Curbing freedom of press, and suspending internet services have, however, not deterred the protesters who are taking to social media to report on the protests, but is it enough?
"As the protests grow in Iran, the internet is getting worse and worse and worse", Rashidi told BuzzFeed News.
According to Deputy Head of New Businesses Committee of Iran Chamber of Commerce, Industries, Mines and Agriculture (ICCIMA) Afshin Kolahi, there are 10,000 to 15,000 totally virtual businesses in Iran.
While Twitter was used to get news of the protests out to the world, it is unclear how much of a role it or any service played to help organize political actions. Back then, less than a million people had smartphones and a lot of them were concentrated in Tehran. More than 50 percent of Iranians are online. The government's decision on putting controls on the Internet access and messaging apps, under such conditions, has unfortunately exacerbated the economic conditions of virtual Iranian businesses.
"Iran is failing at every level despite the bad deal made with them by the Obama Administration".
The rules of @telegram prohibit calls for violence and hate speech. Facebook's Instagram is the second most popular service.
Many observers have also taken to Twitter - another officially blocked social platform - to try to make sense of the protests, which have been unprecedented in terms of their geographical spread since the Islamic revolution in 1979.
"The Iranian government also requested suspension for a number of other channels that had not violated the policy on violence".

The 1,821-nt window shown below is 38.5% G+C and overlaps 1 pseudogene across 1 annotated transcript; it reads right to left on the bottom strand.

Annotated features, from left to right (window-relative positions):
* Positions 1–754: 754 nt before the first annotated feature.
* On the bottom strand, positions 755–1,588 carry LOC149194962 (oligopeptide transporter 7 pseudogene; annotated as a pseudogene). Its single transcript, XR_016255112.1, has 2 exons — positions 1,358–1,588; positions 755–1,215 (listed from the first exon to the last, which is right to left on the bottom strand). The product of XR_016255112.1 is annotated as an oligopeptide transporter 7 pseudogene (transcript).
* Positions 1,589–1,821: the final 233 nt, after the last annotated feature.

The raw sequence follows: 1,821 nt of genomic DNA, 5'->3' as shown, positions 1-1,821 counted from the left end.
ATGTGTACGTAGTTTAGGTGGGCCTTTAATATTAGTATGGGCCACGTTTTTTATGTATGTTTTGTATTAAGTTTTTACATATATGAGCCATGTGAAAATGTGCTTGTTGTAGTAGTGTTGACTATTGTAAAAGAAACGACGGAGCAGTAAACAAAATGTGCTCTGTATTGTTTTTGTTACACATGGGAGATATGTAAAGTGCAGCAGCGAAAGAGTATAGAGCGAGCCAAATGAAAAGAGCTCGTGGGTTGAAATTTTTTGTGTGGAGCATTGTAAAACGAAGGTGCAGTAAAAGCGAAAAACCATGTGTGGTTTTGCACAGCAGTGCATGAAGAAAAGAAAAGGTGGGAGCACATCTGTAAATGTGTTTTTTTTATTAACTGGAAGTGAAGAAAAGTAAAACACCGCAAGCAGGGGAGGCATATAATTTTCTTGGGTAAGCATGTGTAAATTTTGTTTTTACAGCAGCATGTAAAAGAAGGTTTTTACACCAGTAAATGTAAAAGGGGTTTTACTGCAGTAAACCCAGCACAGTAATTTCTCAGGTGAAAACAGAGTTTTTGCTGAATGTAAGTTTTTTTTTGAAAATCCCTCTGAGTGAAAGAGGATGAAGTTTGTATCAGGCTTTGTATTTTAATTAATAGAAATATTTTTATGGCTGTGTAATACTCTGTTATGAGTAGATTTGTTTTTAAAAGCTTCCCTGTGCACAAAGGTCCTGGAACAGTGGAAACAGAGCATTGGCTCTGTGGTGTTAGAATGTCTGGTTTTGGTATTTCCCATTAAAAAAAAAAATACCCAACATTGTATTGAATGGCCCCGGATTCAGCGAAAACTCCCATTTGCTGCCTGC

But the activists, many of them students, found a technological loophole to stay connected and spread their message using the peer-to-peer "mesh messaging" app FireChat.
As the violent protests entered their fourth day despite the warnings of a crackdown, the Iranian government has restricted access to popular messaging and photo sharing apps on mobile phones, Iranian media reported on Sunday. There are 40 million to 46 million Telegram accounts in Iran. However, the following procedure will be useless in the cities where the whole Internet is blocked. As it is, she said, Iranians have proved to be resourceful in finding ways to communicate. Mobile devices are more restricted than computers, making it more hard to circumvent Iran's internet filters, he added.
More importantly, they subscribe to public channels to get the news that is not available on state media.
Iranian-American Middle East analyst Holly Dagres said access to VPNs, which are easily bought at shops, aren't necessarily safe from the government's gaze. It is used by millions of people globally and has been criticized by USA and European officials for allowing extremist groups and terrorists to communicate secretly.